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How to write a book, without causing law suits, Holiday stand-offs or committing acts of Familial Treason might be a better title for this week’s post 😉 

So many would-be Storytellers stop short when pen is about to hit the page. Why? Because there can be some real #$%-storms created just by telling the truth. I’m not talking “truth” as in “deep dark secrets kept firmly pinned under a well swept rug”–I’m talking about common-place “truths” within each family. 

I wrote a post a couple of years back about such situations, and it struck nerves through to the marrow with many readers. It has appeared in assorted printed and on-line journals since its humble beginnings here, and hopefully, prevented a few fist fights over the Easter ham.

I’ve included the link to Duck and Cover here for your review. And yes, if you must know, I–Mom–am the little kid in the foreground of the photo picking her nose! Duck and Cover discusses some of the bigger issues. Today, we’re talking about the smaller ones.

In a recent post, I referred to one of my Aunt’s as a horrible cook–someone who brought stuff to the family pitch-ins that rivaled the festive Jello/ Meow Mix creations of the Aunt Bethany character from National Lampoon’s film “Christmas Vacation.” I happen to love that movie, and will watch it any time of year, because it is a barely exaggerated portrayal of my own familys’ get-togethers.

I mention Aunt Sadie’s umm–make that Aunt Bethany’s–Jello mold because in most open family forums it is perfectly acceptable to reel with laughter, our noses crinkled in disgust as we recall some of her “best” dishes.

What is “off limits” though, is the discussion of why Sadie thought that stuff was OK to bring as her “covered dish.” In simple terms: My Aunt was nuts. Certifiable, but tolerated–crazy.

Crazy, not like “haha funny.”   Crazy, as in truly ill, in need of medication, and would have likely benefited from close supervision in a controlled environment; that kind of “crazy.”

She was the kind of Aunt that Ross Perot spoke of during his presidential run–Ross’ people would have kept her locked in the attic.

My family averted their eyes, avoided her “food” and laughed heartily at her annoying outbursts, extended rants, and gelatinous grey-brown side dishes once she was out of earshot. This same set of behavioral traits was passed on to a couple of her kids. And though most of us have lost touch with that “branch” I would imagine Sadie’s grandchildren are all susceptible to the same conditional maladies.

Nevertheless, Thanksgiving, Christmas and Easter gatherings would not have been the same without Mass followed by the side-bets and anticipation of what Sadie would show up:

1. wearing

          2. toting … and

                       3. saying loudly to a filled or empty room! 

When I wrote Aunt Sadie’s story, I chose to focus on her early life; who raised her and how she met and married her husband. I told of the children they had together, even the one they lost, and then left her “behaviors” as a separate piece. I shifted gears and told fully of her “antics” at family gatherings, referring to them as the later-years, eccentric, quirky ways that kept us all on our toes. It’s all written there, without diagnostics (I’m not qualified for that–and she’s no longer here to be clinically assessed).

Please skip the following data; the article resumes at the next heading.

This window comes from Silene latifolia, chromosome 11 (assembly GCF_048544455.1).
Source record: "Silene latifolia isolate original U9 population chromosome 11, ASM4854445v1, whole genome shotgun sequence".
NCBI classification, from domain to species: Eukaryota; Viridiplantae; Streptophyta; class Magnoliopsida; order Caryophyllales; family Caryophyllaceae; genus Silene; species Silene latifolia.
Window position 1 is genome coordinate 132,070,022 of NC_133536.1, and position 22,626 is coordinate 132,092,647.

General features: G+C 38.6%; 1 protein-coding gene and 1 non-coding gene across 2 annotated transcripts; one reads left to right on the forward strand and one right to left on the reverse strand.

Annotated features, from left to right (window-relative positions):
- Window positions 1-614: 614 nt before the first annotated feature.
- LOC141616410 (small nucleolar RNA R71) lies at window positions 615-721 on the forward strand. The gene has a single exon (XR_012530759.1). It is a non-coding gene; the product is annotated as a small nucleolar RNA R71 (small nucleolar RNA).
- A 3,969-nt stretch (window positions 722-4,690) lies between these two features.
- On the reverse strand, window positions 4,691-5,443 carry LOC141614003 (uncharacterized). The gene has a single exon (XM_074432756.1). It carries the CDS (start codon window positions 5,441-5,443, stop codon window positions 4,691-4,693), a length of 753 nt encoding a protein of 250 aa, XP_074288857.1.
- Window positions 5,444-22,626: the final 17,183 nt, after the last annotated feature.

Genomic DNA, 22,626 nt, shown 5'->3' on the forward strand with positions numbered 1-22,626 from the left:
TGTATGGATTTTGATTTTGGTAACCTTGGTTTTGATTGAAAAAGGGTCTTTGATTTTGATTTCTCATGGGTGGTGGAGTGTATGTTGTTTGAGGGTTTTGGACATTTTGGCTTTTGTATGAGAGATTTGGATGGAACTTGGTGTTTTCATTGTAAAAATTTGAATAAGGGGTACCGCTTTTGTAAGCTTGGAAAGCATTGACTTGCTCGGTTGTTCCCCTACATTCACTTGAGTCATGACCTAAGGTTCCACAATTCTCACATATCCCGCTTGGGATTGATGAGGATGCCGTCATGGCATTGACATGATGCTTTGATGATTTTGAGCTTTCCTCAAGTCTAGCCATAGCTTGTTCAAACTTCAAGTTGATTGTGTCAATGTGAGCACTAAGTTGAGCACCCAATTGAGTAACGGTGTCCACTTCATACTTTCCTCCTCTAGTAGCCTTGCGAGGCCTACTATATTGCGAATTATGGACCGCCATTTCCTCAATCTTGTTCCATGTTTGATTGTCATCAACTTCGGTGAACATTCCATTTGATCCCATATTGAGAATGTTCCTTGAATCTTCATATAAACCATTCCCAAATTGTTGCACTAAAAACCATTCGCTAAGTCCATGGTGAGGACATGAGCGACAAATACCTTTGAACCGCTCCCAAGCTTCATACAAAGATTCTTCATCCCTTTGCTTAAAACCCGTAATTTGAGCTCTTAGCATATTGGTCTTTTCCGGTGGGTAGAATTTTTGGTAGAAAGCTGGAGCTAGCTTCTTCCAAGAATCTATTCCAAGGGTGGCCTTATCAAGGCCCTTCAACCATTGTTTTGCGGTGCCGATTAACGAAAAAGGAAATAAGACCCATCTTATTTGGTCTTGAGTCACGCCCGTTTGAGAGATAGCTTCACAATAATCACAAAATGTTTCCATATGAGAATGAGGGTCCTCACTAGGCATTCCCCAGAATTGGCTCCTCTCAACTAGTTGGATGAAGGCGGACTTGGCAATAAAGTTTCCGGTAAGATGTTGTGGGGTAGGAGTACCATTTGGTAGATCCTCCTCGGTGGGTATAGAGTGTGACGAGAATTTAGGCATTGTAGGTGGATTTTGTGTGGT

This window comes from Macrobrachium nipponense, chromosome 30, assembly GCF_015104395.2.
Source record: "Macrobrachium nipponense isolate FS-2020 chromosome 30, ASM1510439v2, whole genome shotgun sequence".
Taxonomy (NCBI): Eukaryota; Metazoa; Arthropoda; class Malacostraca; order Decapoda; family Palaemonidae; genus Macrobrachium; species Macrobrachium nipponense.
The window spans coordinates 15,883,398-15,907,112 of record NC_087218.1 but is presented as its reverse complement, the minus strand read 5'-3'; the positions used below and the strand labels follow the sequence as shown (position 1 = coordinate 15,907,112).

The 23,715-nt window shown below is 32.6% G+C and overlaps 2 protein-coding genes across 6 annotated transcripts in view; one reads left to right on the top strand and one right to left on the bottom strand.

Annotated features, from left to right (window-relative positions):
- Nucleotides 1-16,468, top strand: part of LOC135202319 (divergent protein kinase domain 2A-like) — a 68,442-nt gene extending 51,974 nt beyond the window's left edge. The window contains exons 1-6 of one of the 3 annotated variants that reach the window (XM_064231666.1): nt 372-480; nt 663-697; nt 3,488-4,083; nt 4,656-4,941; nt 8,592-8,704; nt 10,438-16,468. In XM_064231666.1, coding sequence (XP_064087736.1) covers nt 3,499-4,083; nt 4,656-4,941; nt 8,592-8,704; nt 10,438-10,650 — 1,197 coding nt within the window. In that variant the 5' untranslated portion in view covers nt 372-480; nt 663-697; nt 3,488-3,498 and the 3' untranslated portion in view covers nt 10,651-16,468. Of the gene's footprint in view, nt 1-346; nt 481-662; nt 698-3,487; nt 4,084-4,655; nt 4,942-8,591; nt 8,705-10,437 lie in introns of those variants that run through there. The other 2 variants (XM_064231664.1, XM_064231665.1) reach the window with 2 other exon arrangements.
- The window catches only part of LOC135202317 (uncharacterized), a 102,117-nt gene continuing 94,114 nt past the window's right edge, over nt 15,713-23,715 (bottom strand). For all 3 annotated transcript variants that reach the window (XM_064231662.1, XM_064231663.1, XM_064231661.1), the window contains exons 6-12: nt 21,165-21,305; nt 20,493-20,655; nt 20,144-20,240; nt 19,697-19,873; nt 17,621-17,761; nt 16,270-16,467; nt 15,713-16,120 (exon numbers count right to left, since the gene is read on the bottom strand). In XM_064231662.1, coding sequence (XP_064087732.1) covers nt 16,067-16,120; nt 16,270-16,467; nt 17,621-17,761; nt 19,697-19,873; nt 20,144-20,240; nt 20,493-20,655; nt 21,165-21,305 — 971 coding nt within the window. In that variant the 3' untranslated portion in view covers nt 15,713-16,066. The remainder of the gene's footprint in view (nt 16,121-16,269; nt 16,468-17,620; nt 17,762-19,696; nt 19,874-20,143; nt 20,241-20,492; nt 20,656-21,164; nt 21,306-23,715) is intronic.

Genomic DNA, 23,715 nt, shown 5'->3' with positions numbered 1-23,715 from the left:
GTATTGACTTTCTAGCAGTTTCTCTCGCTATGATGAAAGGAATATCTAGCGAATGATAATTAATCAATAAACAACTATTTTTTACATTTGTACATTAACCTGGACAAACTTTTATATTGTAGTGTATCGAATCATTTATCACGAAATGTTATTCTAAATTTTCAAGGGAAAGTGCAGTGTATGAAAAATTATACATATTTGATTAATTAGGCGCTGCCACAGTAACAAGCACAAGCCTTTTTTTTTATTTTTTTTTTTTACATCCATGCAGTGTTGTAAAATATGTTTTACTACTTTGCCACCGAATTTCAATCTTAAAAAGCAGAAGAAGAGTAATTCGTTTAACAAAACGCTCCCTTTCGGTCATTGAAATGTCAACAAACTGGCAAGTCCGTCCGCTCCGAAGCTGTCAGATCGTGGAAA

What I hoped to leave behind was an honest glimpse of how I saw her through the eyes of the child that I was. Also, how the adults around me and my cousins seeing the same situations unfold, set the tone of the children’s perception by how they reacted to her zany behavior. I also reflected a bit on how my cousins and I can gather to this day and remember very little about many of those holidays–outside of the floor-show put on by Aunt Sadie.

You will certainly find some equally touchy situations and relationships in your own family storytelling. Don’t let those few stop you from writing your family book. Be kind, be clear, don’t be vindictive or inadvertently pass your unsubstantiated opinions to others. Don’t make assumptions where you don’t know.

 And don’t treat anyone like a one-dimensional cartoon character.Remember that all of us will have a beginning, a middle and an end to our lives.  Time, age, and events all alter the path between the our birth and the finish line.

If you are completely deadlocked on writing, take a look at Write the Worst and see if that helps free you up. Sometimes, just switching sides will help. If Mom’s family tree is too gnarly, start with Dad’s instead–or go back much farther to stories that happened way before you and write your first Family History book about a great, great grandparent’s life. Sometimes all you need is a little distance as a cushion to get you started.

What are your hard ones? Share them as hypothetical here in the comments and let your supportive fellow readers and writers offer up some suggestions for getting past the sticking points. I’m gonna bet that there are not many “hypothetical situations” I haven’t heard 😉

Maybe I’ve even written some of them down...